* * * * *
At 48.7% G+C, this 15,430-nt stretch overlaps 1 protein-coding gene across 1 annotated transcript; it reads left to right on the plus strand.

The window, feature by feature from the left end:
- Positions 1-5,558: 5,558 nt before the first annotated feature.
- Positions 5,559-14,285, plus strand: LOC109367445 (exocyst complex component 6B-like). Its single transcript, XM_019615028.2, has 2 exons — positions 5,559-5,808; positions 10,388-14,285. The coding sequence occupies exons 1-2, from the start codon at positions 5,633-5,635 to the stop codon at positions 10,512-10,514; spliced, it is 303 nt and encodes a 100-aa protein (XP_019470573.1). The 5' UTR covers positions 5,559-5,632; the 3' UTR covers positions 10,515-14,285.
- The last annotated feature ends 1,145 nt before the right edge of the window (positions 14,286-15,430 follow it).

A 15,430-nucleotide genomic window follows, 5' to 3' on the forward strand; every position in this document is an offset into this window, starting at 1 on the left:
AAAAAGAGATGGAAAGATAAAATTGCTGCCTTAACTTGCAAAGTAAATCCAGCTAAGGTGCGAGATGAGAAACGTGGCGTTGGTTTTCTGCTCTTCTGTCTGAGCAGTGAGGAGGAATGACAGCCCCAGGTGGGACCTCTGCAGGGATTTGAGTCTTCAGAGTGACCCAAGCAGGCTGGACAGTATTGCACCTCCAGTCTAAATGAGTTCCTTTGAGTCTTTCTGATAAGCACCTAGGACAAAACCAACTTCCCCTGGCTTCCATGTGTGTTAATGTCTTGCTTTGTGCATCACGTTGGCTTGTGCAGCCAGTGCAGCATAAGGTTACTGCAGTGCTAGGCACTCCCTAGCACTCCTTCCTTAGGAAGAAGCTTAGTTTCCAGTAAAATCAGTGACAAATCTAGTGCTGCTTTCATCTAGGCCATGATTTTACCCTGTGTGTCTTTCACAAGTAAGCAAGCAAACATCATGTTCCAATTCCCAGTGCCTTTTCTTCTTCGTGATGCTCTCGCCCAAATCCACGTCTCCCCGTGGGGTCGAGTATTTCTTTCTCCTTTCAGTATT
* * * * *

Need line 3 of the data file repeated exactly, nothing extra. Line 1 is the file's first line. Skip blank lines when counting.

- Positions 1-5,558: 5,558 nt before the first annotated feature.